birth), date of registering at the national register and date of acquisition of
No reference is made to membership of a national minority in the federal anti-
discrimination legislation, although it would have been justified by reference to the list of
prohibited grounds of discrimination in Article 21 of the EU Charter of Fundamental Rights.
In practice, due to the very specific treatment of linguistic minorities in Belgium, the
inclusion of ‘membership of a national minority’ in the anti-discrimination legislation would
have been very tricky and the legislature decided to avoid these difficulties by not
mentioning it as such.
Belgian case law does not interpret the terms ‘presumed race’ and ‘ethnic origin’
separately. Belgian courts do not draw a clear distinction between the two terms;
sometimes they use both of them, and sometimes only one of them without any real
consistency.60 Occasionally the courts just refer to the pertinent legal provisions without
quoting the grounds themselves.61 There are no recognised ethnic minorities in Belgium,
which would benefit by having a special legal status. Minority language could be recognised
as a part of ethnicity but discrimination on the grounds of language as such is dealt with
separately in Belgian anti-discrimination law and is not under the responsibility of Unia
because of the tense relationships between the French-speaking and Dutch-speaking
communities. In Belgium, the use of French or Dutch in political life, but also in art, culture,
education, etc. is of highly symbolic significance and can give rise to serious political
In its 2016 and 2017 annual reports, Unia focused on the increase of racism and
discrimination related to the post-terrorist climate we are living in.62 It also pointed out the
significant increase of hate speech on social media.63
b) Religion and belief
Religion and belief are not defined in the anti-discrimination legislation.
In 2017, Unia published a report concerning discrimination based on religious belief, linked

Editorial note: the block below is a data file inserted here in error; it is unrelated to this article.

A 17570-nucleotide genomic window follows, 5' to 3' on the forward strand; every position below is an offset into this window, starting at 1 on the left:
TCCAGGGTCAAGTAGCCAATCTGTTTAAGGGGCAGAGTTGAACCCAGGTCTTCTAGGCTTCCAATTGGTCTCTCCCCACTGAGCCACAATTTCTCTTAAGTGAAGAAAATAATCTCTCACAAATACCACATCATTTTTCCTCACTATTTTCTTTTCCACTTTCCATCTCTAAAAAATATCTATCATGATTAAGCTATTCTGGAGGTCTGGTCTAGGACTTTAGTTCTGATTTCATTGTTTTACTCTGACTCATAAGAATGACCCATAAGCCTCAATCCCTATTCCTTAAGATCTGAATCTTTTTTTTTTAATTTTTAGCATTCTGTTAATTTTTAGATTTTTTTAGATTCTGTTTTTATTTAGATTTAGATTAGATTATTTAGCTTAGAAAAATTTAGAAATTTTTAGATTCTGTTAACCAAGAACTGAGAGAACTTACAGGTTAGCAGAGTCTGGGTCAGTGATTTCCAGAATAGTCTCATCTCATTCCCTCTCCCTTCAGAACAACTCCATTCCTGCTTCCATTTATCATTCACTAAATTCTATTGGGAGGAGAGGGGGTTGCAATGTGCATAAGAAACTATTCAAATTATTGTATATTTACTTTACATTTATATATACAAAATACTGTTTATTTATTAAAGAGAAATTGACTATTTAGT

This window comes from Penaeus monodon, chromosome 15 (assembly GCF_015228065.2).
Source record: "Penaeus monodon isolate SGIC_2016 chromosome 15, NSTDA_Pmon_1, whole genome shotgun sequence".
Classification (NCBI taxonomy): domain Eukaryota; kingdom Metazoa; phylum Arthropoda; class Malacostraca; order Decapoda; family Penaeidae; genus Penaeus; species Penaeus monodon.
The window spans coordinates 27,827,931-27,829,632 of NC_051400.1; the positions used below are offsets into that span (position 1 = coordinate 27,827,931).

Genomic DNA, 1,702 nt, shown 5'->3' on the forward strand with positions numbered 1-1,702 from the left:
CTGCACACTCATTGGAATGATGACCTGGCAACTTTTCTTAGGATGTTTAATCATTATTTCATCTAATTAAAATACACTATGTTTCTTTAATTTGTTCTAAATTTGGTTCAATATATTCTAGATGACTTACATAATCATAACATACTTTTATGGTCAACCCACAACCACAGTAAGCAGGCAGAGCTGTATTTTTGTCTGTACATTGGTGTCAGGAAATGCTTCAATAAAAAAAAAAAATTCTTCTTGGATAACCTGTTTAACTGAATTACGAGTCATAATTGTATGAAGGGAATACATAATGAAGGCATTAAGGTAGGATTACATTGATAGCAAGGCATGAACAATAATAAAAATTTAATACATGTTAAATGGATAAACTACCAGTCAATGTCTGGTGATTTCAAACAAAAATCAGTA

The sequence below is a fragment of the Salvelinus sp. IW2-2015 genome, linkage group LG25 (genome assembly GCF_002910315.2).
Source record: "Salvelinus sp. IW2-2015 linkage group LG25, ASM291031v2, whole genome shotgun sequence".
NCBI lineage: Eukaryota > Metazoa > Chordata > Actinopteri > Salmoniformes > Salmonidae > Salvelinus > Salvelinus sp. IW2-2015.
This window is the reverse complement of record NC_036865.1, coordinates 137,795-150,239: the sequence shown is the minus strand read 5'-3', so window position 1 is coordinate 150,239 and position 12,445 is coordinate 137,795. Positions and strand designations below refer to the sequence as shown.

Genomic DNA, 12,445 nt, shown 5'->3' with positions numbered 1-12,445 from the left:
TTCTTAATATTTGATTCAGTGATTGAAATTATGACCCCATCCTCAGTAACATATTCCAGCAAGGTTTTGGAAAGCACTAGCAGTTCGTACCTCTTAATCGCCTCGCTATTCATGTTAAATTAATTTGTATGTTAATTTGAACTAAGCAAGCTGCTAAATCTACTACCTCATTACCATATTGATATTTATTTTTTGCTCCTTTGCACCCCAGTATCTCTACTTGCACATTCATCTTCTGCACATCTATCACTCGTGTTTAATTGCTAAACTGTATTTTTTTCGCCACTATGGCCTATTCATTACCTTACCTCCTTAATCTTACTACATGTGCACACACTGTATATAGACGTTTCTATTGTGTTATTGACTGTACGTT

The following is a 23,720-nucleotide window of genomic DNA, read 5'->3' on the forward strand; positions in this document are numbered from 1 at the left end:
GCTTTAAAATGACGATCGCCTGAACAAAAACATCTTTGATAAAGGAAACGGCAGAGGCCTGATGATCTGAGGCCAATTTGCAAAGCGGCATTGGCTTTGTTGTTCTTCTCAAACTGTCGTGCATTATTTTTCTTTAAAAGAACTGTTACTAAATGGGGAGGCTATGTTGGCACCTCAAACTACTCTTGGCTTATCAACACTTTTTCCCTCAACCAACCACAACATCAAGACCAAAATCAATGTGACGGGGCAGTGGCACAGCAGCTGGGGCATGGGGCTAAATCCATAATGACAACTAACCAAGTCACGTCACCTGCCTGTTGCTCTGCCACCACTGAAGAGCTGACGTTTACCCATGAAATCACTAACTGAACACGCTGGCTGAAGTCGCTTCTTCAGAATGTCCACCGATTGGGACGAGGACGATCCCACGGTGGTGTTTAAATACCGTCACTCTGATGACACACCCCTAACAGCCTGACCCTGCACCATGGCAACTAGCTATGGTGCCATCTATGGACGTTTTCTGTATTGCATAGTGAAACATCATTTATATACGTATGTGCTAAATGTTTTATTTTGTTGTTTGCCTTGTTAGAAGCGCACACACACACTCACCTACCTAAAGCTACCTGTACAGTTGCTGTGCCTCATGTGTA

to the consequences of the terrorist attacks. The report shows a rise in anxiety vis-a-vis
the Muslim community in Belgium and more broadly people of North African origin.64 This
situation leads to more discriminatory behaviour being reported to Unia, especially
discrimination against Muslim women wearing the hijab. In its 2018 annual report, Unia
noted that ‘Current events relating to the ground of religion and belief have focused mainly
on the wearing of the hijab’.65
59 Inter-federal Centre for Equal Opportunities (Unia) (2015) Socio-Economic Monitoring - Labour Market and
Origin, Federal Public Service on Employment, Labour and Social Dialogue, Brussels, November 2015, pp.
60 See: Court of first instance (Correctionele rechtbank) of Antwerp, judgment no. 2009/4737 of 22 October
2009; Court of Appeal (Hof van Beroep) of Antwerp, judgment no. 2009/1837 of 25 February 2009; Court
of Appeal (Cour d’appel) of Mons, judgment of 13 January 2010; Criminal Court (Tribunal
correctionnel/Correctionele rechtbank) Dendermonde, judgment no. F.D. 35.98.16/05 AF of 7 February
2014; and Court of Appeal (Hof van Beroep) of Brussels, judgment of 10 February 2015. www.unia.be/en.
61 See Court of first instance of Brussels (Criminal section) (Tribunal correctionnel de Bruxelles), judgment no.
BR 43.IN.101194/06 of 26 February 2014, www.unia.be/en.
62 Unia (2017) Annual report for 2016, p. 19 and Unia (2018), Annual report for 2017, pp. 58-59, both
available on its website, www.unia.be/en.
63 Unia (2018), Annual report for 2017, pp. 53-57, available on its website, www.unia.be/en.
64 Unia (2017), Mesures et climat: conséquences post-attentats, June 2017, www.unia.be/en.
65 Unia (2019), Annual Report for 2018 (Reconnect with human rights), pp. 71-75, available on the website,